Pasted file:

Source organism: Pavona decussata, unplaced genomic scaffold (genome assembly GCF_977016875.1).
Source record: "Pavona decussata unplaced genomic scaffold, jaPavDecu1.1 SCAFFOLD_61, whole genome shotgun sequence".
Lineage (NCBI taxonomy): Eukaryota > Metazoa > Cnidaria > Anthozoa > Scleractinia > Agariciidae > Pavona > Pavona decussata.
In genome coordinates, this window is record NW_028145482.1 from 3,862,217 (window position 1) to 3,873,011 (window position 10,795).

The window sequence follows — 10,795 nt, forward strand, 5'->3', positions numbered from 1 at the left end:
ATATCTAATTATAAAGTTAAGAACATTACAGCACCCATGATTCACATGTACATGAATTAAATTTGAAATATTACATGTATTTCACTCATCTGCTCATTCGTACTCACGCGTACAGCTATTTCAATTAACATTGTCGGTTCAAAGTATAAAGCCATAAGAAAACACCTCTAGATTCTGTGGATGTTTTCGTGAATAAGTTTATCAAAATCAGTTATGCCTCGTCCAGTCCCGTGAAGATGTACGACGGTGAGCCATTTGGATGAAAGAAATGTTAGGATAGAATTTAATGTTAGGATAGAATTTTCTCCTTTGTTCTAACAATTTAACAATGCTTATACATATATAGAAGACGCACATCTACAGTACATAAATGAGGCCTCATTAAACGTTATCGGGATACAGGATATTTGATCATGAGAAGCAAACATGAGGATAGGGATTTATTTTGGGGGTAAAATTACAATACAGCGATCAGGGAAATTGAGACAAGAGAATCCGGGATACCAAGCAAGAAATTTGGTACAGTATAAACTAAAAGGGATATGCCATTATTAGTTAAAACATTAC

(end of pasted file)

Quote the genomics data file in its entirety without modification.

Source organism: Pavona decussata, unplaced genomic scaffold (genome assembly GCF_977016875.1).
Source record: "Pavona decussata unplaced genomic scaffold, jaPavDecu1.1 SCAFFOLD_61, whole genome shotgun sequence".
Lineage (NCBI taxonomy): Eukaryota > Metazoa > Cnidaria > Anthozoa > Scleractinia > Agariciidae > Pavona > Pavona decussata.
In genome coordinates, this window is record NW_028145482.1 from 3,862,217 (window position 1) to 3,873,011 (window position 10,795).

The window sequence follows — 10,795 nt, forward strand, 5'->3', positions numbered from 1 at the left end:
ATATCTAATTATAAAGTTAAGAACATTACAGCACCCATGATTCACATGTACATGAATTAAATTTGAAATATTACATGTATTTCACTCATCTGCTCATTCGTACTCACGCGTACAGCTATTTCAATTAACATTGTCGGTTCAAAGTATAAAGCCATAAGAAAACACCTCTAGATTCTGTGGATGTTTTCGTGAATAAGTTTATCAAAATCAGTTATGCCTCGTCCAGTCCCGTGAAGATGTACGACGGTGAGCCATTTGGATGAAAGAAATGTTAGGATAGAATTTAATGTTAGGATAGAATTTTCTCCTTTGTTCTAACAATTTAACAATGCTTATACATATATAGAAGACGCACATCTACAGTACATAAATGAGGCCTCATTAAACGTTATCGGGATACAGGATATTTGATCATGAGAAGCAAACATGAGGATAGGGATTTATTTTGGGGGTAAAATTACAATACAGCGATCAGGGAAATTGAGACAAGAGAATCCGGGATACCAAGCAAGAAATTTGGTACAGTATAAACTAAAAGGGATATGCCATTATTAGTTAAAACATTAC